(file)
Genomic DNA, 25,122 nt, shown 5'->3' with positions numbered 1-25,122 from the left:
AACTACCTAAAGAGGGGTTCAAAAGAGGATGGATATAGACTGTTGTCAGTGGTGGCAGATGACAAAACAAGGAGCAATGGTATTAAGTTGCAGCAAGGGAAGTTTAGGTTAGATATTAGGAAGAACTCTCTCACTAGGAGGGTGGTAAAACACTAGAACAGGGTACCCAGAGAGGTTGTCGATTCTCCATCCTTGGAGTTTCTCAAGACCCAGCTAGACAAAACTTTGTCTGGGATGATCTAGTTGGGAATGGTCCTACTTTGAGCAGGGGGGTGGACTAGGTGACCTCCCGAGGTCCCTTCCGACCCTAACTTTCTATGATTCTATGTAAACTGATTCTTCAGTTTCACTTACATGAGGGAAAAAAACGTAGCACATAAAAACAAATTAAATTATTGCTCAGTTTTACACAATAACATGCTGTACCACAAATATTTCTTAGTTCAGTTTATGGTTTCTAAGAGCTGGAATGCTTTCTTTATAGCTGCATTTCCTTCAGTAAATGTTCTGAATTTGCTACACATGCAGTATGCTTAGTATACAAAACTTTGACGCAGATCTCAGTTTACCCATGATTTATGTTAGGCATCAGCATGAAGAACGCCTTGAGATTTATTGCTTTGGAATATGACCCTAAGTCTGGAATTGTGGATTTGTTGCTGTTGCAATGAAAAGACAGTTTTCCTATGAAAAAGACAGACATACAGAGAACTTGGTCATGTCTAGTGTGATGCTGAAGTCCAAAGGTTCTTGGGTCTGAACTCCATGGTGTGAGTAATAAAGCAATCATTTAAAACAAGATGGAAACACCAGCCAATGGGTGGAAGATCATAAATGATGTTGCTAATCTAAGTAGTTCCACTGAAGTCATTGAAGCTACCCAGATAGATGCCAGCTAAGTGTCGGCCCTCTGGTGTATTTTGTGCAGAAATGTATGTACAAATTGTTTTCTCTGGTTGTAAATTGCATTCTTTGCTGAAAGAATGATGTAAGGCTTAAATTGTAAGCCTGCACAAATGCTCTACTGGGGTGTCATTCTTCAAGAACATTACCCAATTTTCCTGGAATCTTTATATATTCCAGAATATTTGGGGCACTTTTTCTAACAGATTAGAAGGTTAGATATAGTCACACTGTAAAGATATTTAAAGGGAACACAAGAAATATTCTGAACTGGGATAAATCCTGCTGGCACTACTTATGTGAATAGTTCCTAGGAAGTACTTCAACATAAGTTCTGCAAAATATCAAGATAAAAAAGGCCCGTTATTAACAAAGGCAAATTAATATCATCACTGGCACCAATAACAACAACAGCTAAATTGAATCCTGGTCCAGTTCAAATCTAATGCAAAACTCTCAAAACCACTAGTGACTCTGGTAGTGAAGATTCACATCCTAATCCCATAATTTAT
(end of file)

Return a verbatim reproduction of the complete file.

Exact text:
Genomic DNA, 25,122 nt, shown 5'->3' with positions numbered 1-25,122 from the left:
AACTACCTAAAGAGGGGTTCAAAAGAGGATGGATATAGACTGTTGTCAGTGGTGGCAGATGACAAAACAAGGAGCAATGGTATTAAGTTGCAGCAAGGGAAGTTTAGGTTAGATATTAGGAAGAACTCTCTCACTAGGAGGGTGGTAAAACACTAGAACAGGGTACCCAGAGAGGTTGTCGATTCTCCATCCTTGGAGTTTCTCAAGACCCAGCTAGACAAAACTTTGTCTGGGATGATCTAGTTGGGAATGGTCCTACTTTGAGCAGGGGGGTGGACTAGGTGACCTCCCGAGGTCCCTTCCGACCCTAACTTTCTATGATTCTATGTAAACTGATTCTTCAGTTTCACTTACATGAGGGAAAAAAACGTAGCACATAAAAACAAATTAAATTATTGCTCAGTTTTACACAATAACATGCTGTACCACAAATATTTCTTAGTTCAGTTTATGGTTTCTAAGAGCTGGAATGCTTTCTTTATAGCTGCATTTCCTTCAGTAAATGTTCTGAATTTGCTACACATGCAGTATGCTTAGTATACAAAACTTTGACGCAGATCTCAGTTTACCCATGATTTATGTTAGGCATCAGCATGAAGAACGCCTTGAGATTTATTGCTTTGGAATATGACCCTAAGTCTGGAATTGTGGATTTGTTGCTGTTGCAATGAAAAGACAGTTTTCCTATGAAAAAGACAGACATACAGAGAACTTGGTCATGTCTAGTGTGATGCTGAAGTCCAAAGGTTCTTGGGTCTGAACTCCATGGTGTGAGTAATAAAGCAATCATTTAAAACAAGATGGAAACACCAGCCAATGGGTGGAAGATCATAAATGATGTTGCTAATCTAAGTAGTTCCACTGAAGTCATTGAAGCTACCCAGATAGATGCCAGCTAAGTGTCGGCCCTCTGGTGTATTTTGTGCAGAAATGTATGTACAAATTGTTTTCTCTGGTTGTAAATTGCATTCTTTGCTGAAAGAATGATGTAAGGCTTAAATTGTAAGCCTGCACAAATGCTCTACTGGGGTGTCATTCTTCAAGAACATTACCCAATTTTCCTGGAATCTTTATATATTCCAGAATATTTGGGGCACTTTTTCTAACAGATTAGAAGGTTAGATATAGTCACACTGTAAAGATATTTAAAGGGAACACAAGAAATATTCTGAACTGGGATAAATCCTGCTGGCACTACTTATGTGAATAGTTCCTAGGAAGTACTTCAACATAAGTTCTGCAAAATATCAAGATAAAAAAGGCCCGTTATTAACAAAGGCAAATTAATATCATCACTGGCACCAATAACAACAACAGCTAAATTGAATCCTGGTCCAGTTCAAATCTAATGCAAAACTCTCAAAACCACTAGTGACTCTGGTAGTGAAGATTCACATCCTAATCCCATAATTTAT